Saturday mornings are for bacon sandwiches, nursing hangovers, weekend papers, and, as I recently discovered, Duke of Edinburgh practise expeditions.

You are likely to be familiar with the scheme, created in 1956 as a character building exercise “for boys”, requiring them to participate in activities neatly categorised into ‘skill’, ‘service’ and ‘sport’. Sure enough, the girls put themselves into the picture a few years later, all with the support of the Duke of Edinburgh himself.

Once participants are well rehearsed in yoga, tree felling and exotic pet care (or whatever combination of skills, services and sports we had chosen) it is time for the expedition, for which there is a practise and then the real deal. Anyone from 14-24 can enter themselves for the award, either through their school, youth club or through the Guiding and Scouting associations. I was in the latest batch of 3rd Hinchley Wood Guides Bronze Award recruits, so on a frosty November morning, my parents abandoned all plans of bacon fuelled paper reading hangover recovery (well, perhaps not the last part) and shipped us to the Surrey Hills so we could cover around 23km of ground, climbing a lot of metres and fend for ourselves under canvas for the night.

With lashings of enthusiasm, plenty of warm clothing and a trusty portable radio we set off on our first kilometre with all due pomp and circumstance.

The next 11km or so were a blur of blisters and bramble gashes until we finally arrived at our home for the night: Bentley Copse. We whipped out the gas cooker (Trangia, actually) for coffee and pitched our tent. It was beginning to get dark by this point, which obviously meant it was time for a meal, so we dug into our boil-in-the-bag rice, and an artificial, cylindrical, vegetarian ‘protein’. Perhaps best not to ask.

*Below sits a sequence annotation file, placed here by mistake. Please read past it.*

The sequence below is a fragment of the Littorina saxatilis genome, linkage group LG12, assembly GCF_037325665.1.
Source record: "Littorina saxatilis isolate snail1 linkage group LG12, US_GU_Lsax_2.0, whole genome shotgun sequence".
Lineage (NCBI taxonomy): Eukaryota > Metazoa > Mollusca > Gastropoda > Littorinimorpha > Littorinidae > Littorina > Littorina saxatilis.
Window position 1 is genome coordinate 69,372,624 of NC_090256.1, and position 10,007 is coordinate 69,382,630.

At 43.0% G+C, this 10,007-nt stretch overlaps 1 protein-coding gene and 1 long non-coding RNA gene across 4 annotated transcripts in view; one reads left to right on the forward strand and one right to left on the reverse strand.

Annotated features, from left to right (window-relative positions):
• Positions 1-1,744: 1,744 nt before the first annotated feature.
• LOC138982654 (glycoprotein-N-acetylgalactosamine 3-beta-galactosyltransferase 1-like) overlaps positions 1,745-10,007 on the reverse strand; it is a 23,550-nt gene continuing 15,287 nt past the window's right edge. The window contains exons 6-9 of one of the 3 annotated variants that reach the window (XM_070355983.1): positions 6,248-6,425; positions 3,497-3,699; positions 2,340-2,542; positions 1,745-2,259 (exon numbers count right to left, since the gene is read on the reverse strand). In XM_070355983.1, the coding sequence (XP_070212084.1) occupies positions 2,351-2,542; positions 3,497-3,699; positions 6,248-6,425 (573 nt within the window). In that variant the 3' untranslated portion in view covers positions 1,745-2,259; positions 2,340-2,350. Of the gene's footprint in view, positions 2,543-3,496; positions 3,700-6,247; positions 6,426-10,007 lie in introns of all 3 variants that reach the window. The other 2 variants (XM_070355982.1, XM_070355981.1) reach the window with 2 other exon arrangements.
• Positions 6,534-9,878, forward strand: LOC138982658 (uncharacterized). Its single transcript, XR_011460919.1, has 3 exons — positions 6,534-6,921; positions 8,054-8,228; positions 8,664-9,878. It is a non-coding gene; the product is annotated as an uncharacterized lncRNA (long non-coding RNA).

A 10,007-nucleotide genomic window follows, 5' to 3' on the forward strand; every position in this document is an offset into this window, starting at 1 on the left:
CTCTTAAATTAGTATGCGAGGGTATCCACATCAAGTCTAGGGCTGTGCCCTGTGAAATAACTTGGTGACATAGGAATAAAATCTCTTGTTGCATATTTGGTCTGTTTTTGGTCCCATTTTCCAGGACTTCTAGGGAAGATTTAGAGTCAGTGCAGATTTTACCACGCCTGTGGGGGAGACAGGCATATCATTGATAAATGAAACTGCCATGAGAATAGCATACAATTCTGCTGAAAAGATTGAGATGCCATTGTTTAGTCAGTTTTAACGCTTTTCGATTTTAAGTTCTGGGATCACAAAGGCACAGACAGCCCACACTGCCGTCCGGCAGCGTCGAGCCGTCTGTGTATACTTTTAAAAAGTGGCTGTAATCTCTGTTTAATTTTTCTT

We huddled around the gas cooker for warmth, listening to Radio One’s Saturday night dance floor tracks in the November drizzle, before calling it a day and attempting to catch some sleep before the day ahead.

We awoke to carnage in the porch of our tent. The tent had leaked, and a small woodland mammal (a not-so-small badger the prime suspect) had visited, and ripped open our porridge packets, taken our emergency rations and left an awful mess. The Famous Five never had to deal with this.

Our sympathetic supervisor donated us her breakfast, after which we collapsed the tent in the pouring rain. Forgot to mention the torrential downpour in all the excitement over the badger. By the time we’d consumed our supervisor’s breakfast, a waterfall had begun to cascade over the edge of the car park and meander its way across the lower part of the site. Good news! We’d camped on the higher slope! Wet tent disassembled and strapped in its constituent parts to our soggy rucksacks, feeling rather chilly and a little worse for wear, we set off again on the wet Surrey Hills for our final 13km. We waded through mud and searched the horizon for footpath signs, meeting dog walkers and fellow hikers, asking us if “the Duke would be proud?”

Finally, before the sun set (and after asking directions at a Post Office, but let’s keep that one quiet) we reached our final checkpoint and collapsed into our parents’ cars, disturbing their Sunday afternoon plans of re-reading Saturday’s papers, using up the bacon and popping a few Aspirin.

Would the Duke be proud? Well, yes. I think he would.

 

If you’re interested in participating the Duke of Edinburgh scheme, you can visit the Award's website at www.dofe.org

Or, if you’d like to get involved through a local Guide or Scout group, look out for publications in your local area.